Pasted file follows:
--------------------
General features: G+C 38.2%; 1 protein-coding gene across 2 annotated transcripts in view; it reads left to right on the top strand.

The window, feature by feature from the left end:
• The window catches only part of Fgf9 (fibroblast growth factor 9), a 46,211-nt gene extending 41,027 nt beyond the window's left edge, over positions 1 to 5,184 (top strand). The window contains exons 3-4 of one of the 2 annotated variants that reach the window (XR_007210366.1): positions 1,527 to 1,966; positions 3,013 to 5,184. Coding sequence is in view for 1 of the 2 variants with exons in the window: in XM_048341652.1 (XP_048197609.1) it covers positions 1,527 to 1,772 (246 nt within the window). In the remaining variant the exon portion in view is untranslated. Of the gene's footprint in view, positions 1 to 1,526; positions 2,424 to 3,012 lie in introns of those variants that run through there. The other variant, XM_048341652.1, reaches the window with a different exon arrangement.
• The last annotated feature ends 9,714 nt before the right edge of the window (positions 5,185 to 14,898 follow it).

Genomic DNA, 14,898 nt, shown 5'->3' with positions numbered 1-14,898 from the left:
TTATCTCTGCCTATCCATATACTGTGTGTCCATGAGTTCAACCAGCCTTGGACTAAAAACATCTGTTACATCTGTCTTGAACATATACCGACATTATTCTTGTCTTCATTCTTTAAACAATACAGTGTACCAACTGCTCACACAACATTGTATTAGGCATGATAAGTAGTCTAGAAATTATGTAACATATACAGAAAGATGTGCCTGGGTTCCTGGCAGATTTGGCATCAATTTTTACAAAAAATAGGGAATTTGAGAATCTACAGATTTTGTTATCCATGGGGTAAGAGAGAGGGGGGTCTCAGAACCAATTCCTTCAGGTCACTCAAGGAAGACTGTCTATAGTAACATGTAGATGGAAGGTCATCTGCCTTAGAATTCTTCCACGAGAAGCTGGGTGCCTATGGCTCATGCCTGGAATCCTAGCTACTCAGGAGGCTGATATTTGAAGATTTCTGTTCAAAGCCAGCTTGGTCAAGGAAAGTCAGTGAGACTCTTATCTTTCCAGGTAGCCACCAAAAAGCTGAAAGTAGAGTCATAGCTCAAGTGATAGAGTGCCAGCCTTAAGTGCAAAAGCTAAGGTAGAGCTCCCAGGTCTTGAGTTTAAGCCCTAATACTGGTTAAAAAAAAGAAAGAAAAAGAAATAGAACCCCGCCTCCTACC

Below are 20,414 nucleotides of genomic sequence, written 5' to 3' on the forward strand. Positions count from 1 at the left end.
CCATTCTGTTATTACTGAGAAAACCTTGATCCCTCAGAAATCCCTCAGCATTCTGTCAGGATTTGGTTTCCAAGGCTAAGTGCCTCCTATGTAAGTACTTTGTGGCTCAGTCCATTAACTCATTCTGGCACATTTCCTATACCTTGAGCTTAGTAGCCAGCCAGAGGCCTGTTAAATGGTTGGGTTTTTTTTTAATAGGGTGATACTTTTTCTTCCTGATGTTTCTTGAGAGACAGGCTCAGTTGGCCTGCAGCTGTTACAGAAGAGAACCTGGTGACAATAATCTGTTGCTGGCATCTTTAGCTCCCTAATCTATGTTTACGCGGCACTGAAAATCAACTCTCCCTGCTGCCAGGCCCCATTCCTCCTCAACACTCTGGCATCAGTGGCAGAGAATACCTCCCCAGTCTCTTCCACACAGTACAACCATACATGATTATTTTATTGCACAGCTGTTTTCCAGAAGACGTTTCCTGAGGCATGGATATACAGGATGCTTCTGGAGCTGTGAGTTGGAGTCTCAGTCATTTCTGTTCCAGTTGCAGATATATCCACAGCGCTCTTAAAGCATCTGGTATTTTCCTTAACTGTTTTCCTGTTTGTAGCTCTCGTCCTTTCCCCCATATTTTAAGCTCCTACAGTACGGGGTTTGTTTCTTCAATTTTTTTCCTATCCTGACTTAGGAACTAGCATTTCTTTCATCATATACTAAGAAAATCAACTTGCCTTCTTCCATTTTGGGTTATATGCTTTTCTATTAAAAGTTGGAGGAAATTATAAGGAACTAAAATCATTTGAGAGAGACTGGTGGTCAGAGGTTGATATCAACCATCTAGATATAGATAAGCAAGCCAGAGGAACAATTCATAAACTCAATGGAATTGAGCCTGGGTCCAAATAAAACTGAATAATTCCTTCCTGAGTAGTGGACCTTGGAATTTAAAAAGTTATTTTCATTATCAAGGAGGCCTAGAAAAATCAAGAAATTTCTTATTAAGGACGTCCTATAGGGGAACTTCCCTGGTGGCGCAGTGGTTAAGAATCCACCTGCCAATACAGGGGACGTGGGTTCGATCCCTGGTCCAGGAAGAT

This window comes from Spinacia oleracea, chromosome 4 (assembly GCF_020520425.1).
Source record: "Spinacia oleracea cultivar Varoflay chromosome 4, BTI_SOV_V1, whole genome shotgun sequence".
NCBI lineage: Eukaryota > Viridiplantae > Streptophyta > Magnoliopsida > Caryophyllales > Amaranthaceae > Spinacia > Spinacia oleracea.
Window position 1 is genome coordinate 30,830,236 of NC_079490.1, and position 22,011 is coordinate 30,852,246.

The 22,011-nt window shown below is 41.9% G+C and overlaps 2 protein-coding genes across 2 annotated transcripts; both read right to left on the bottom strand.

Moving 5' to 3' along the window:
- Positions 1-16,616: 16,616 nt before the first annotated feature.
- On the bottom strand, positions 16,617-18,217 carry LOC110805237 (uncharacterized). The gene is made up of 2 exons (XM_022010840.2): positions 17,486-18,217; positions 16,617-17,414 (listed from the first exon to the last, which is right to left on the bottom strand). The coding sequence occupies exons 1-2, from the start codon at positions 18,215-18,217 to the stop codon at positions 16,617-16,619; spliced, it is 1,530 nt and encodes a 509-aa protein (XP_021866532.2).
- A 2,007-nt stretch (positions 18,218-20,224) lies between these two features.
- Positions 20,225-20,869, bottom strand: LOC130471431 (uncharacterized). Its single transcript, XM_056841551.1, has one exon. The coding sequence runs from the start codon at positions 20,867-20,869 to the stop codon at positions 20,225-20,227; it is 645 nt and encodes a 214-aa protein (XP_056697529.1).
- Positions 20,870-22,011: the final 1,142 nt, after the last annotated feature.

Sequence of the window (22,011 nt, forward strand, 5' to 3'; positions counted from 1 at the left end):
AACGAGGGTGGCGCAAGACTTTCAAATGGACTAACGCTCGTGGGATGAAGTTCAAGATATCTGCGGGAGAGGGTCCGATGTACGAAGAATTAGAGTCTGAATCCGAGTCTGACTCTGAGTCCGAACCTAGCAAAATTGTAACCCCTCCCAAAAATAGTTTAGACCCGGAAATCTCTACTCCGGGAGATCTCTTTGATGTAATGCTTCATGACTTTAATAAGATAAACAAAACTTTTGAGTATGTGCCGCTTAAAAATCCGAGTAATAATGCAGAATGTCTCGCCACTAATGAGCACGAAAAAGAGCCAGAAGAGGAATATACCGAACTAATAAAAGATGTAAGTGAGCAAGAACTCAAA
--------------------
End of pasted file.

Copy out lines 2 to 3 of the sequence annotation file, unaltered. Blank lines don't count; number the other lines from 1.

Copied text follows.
The window, feature by feature from the left end:
• The window catches only part of Fgf9 (fibroblast growth factor 9), a 46,211-nt gene extending 41,027 nt beyond the window's left edge, over positions 1 to 5,184 (top strand). The window contains exons 3-4 of one of the 2 annotated variants that reach the window (XR_007210366.1): positions 1,527 to 1,966; positions 3,013 to 5,184. Coding sequence is in view for 1 of the 2 variants with exons in the window: in XM_048341652.1 (XP_048197609.1) it covers positions 1,527 to 1,772 (246 nt within the window). In the remaining variant the exon portion in view is untranslated. Of the gene's footprint in view, positions 1 to 1,526; positions 2,424 to 3,012 lie in introns of those variants that run through there. The other variant, XM_048341652.1, reaches the window with a different exon arrangement.